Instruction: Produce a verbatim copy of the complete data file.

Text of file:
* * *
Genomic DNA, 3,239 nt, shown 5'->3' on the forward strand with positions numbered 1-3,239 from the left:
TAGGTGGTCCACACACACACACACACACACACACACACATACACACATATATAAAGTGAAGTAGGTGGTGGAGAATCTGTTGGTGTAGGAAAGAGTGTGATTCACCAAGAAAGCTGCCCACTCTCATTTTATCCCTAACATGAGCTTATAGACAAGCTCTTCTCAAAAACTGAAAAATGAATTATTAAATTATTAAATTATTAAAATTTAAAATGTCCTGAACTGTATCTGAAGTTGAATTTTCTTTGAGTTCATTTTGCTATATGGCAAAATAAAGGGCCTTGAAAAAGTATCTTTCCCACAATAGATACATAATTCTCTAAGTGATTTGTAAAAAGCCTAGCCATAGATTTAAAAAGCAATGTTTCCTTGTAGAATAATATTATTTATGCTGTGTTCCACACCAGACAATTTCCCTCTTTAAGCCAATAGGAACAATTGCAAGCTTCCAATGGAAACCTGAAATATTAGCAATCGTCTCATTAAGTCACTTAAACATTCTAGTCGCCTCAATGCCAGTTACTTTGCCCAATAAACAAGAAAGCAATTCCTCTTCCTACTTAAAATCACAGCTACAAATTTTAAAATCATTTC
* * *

Genomic DNA, 3,239 nt, shown 5'->3' on the forward strand with positions numbered 1-3,239 from the left:
TAGGTGGTCCACACACACACACACACACACACACACACATACACACATATATAAAGTGAAGTAGGTGGTGGAGAATCTGTTGGTGTAGGAAAGAGTGTGATTCACCAAGAAAGCTGCCCACTCTCATTTTATCCCTAACATGAGCTTATAGACAAGCTCTTCTCAAAAACTGAAAAATGAATTATTAAATTATTAAATTATTAAAATTTAAAATGTCCTGAACTGTATCTGAAGTTGAATTTTCTTTGAGTTCATTTTGCTATATGGCAAAATAAAGGGCCTTGAAAAAGTATCTTTCCCACAATAGATACATAATTCTCTAAGTGATTTGTAAAAAGCCTAGCCATAGATTTAAAAAGCAATGTTTCCTTGTAGAATAATATTATTTATGCTGTGTTCCACACCAGACAATTTCCCTCTTTAAGCCAATAGGAACAATTGCAAGCTTCCAATGGAAACCTGAAATATTAGCAATCGTCTCATTAAGTCACTTAAACATTCTAGTCGCCTCAATGCCAGTTACTTTGCCCAATAAACAAGAAAGCAATTCCTCTTCCTACTTAAAATCACAGCTACAAATTTTAAAATCATTTC